Such a confederation must be one of equals. The weakest must come to the conference table with the same confidence as do we, protected as we are by our moral, economic, and military strength. That table, though scarred by many past frustrations, cannot be abandoned for the certain agony of the battlefield.

Disarmament, with mutual honor and confidence, is a continuing imperative. Together we must learn how to compose differences, not with arms, but with intellect and decent purpose. Because this need is so sharp and apparent I confess that I lay down my official responsibilities in this field with a definite sense of disappointment. As one who has witnessed the horror and the lingering sadness of war -- as one who knows that another war could utterly destroy this civilization which has been so slowly and painfully built over thousands of years -- I wish I could say tonight that a lasting peace is in sight.

Here is the actual passage, and it STILL remains a warning we HAVE ignored, to our peril:

A vital element in keeping the peace is our military establishment. Our arms must be mighty, ready for instant action, so that no potential aggressor may be tempted to risk his own destruction.

Our military organization today bears little relation to that known by any of my predecessors in peacetime, or indeed by the fighting men of World War II or Korea.

Until the latest of our world conflicts, the United States had no armaments industry. American makers of plowshares could, with time and as required, make swords as well. But now we can no longer risk emergency improvisation of national defense; we have been compelled to create a permanent armaments industry of vast proportions. Added to this, three and a half million men and women are directly engaged in the defense establishment. We annually spend on military security more than the net income of all United States corporations.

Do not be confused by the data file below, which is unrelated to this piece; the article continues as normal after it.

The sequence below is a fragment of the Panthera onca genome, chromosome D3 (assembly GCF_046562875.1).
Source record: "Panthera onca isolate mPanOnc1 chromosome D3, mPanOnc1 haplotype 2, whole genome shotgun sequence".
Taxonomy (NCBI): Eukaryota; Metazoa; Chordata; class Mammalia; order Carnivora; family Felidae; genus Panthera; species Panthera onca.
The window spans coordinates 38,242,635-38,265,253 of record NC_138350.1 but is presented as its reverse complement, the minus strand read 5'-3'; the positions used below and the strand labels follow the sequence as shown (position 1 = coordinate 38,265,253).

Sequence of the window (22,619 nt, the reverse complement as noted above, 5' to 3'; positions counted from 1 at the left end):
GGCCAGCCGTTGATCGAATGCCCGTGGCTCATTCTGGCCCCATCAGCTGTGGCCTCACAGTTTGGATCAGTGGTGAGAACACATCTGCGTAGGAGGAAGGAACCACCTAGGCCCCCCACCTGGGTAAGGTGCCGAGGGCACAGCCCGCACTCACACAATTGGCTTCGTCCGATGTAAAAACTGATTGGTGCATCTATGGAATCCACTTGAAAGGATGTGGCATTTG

This conjunction of an immense military establishment and a large arms industry is new in the American experience. The total influence -- economic, political, even spiritual -- is felt in every city, every State house, every office of the Federal government. We recognize the imperative need for this development. Yet we must not fail to comprehend its grave implications. Our toil, resources and livelihood are all involved; so is the very structure of our society.

In the councils of government, we must guard against the acquisition of unwarranted influence, whether sought or unsought, by the militaryindustrial complex. The potential for the disastrous rise of misplaced power exists and will persist.

We must never let the weight of this combination endanger our liberties or democratic processes. We should take nothing for granted. Only an alert and knowledgeable citizenry can compel the proper meshing of the huge industrial and military machinery of defense with our peaceful methods and goals, so that security and liberty may prosper together.

Interesting the word used there, Liberty.

That our industrial military machine supposed for our SECURITY would threaten our liberty?

I wonder what Ike would think of the Patriot Act?

Or of Torture?

Also, according to his son, Ike actually wanted to warn

Beware the Military-Industrial-CONGRESSIONAL complex, as he also saw how congress critters could use military financing to bring home the bacon....

The man who lead the greatest of all wars knew, he had seen a global war machine and it's consequences.

There is a famous (perhaps fictional) legend of Ike riding with Kennedy in a limo, and Kennedy asking if he had seen the movie "The longest day" about D-day.

Ike remarked "I saw it once in person. That was enough."

So said the last truly great Republican president, and perhaps the last truly great Republican period....

by WashStateBlue 2009-05-11 07:45AM | 0 recs